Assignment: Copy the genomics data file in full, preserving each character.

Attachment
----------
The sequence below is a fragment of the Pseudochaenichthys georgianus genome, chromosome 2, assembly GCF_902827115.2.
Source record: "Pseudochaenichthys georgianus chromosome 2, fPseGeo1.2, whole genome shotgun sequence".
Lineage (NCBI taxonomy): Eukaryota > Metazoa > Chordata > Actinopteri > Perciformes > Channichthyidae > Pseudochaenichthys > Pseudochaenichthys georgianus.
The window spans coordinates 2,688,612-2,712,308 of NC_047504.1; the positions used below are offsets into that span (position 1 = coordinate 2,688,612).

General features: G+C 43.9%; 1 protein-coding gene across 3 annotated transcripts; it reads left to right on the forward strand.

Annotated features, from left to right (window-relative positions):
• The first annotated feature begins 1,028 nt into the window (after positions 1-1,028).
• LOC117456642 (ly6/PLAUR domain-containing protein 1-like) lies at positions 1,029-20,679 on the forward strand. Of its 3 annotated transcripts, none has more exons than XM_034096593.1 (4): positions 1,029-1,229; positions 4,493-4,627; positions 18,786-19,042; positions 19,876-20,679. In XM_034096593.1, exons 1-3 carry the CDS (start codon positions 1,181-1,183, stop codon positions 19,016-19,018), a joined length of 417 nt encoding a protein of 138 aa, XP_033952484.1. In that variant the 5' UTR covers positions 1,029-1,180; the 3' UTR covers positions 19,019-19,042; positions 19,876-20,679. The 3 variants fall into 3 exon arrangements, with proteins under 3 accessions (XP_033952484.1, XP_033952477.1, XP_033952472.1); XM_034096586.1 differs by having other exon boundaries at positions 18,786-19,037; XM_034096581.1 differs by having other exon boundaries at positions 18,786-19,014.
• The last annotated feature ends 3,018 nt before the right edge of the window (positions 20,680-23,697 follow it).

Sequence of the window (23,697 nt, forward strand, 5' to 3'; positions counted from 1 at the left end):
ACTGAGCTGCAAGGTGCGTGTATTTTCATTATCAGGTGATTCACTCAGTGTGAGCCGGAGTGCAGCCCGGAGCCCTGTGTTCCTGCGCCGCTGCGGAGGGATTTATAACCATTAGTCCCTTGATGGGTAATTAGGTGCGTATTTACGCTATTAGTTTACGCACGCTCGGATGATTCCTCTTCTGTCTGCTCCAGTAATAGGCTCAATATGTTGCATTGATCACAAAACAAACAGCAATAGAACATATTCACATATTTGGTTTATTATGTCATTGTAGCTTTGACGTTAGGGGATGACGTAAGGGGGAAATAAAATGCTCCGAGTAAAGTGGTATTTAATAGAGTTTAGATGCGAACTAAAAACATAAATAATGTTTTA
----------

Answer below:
The sequence below is a fragment of the Pseudochaenichthys georgianus genome, chromosome 2, assembly GCF_902827115.2.
Source record: "Pseudochaenichthys georgianus chromosome 2, fPseGeo1.2, whole genome shotgun sequence".
Lineage (NCBI taxonomy): Eukaryota > Metazoa > Chordata > Actinopteri > Perciformes > Channichthyidae > Pseudochaenichthys > Pseudochaenichthys georgianus.
The window spans coordinates 2,688,612-2,712,308 of NC_047504.1; the positions used below are offsets into that span (position 1 = coordinate 2,688,612).

General features: G+C 43.9%; 1 protein-coding gene across 3 annotated transcripts; it reads left to right on the forward strand.

Annotated features, from left to right (window-relative positions):
• The first annotated feature begins 1,028 nt into the window (after positions 1-1,028).
• LOC117456642 (ly6/PLAUR domain-containing protein 1-like) lies at positions 1,029-20,679 on the forward strand. Of its 3 annotated transcripts, none has more exons than XM_034096593.1 (4): positions 1,029-1,229; positions 4,493-4,627; positions 18,786-19,042; positions 19,876-20,679. In XM_034096593.1, exons 1-3 carry the CDS (start codon positions 1,181-1,183, stop codon positions 19,016-19,018), a joined length of 417 nt encoding a protein of 138 aa, XP_033952484.1. In that variant the 5' UTR covers positions 1,029-1,180; the 3' UTR covers positions 19,019-19,042; positions 19,876-20,679. The 3 variants fall into 3 exon arrangements, with proteins under 3 accessions (XP_033952484.1, XP_033952477.1, XP_033952472.1); XM_034096586.1 differs by having other exon boundaries at positions 18,786-19,037; XM_034096581.1 differs by having other exon boundaries at positions 18,786-19,014.
• The last annotated feature ends 3,018 nt before the right edge of the window (positions 20,680-23,697 follow it).

Sequence of the window (23,697 nt, forward strand, 5' to 3'; positions counted from 1 at the left end):
ACTGAGCTGCAAGGTGCGTGTATTTTCATTATCAGGTGATTCACTCAGTGTGAGCCGGAGTGCAGCCCGGAGCCCTGTGTTCCTGCGCCGCTGCGGAGGGATTTATAACCATTAGTCCCTTGATGGGTAATTAGGTGCGTATTTACGCTATTAGTTTACGCACGCTCGGATGATTCCTCTTCTGTCTGCTCCAGTAATAGGCTCAATATGTTGCATTGATCACAAAACAAACAGCAATAGAACATATTCACATATTTGGTTTATTATGTCATTGTAGCTTTGACGTTAGGGGATGACGTAAGGGGGAAATAAAATGCTCCGAGTAAAGTGGTATTTAATAGAGTTTAGATGCGAACTAAAAACATAAATAATGTTTTA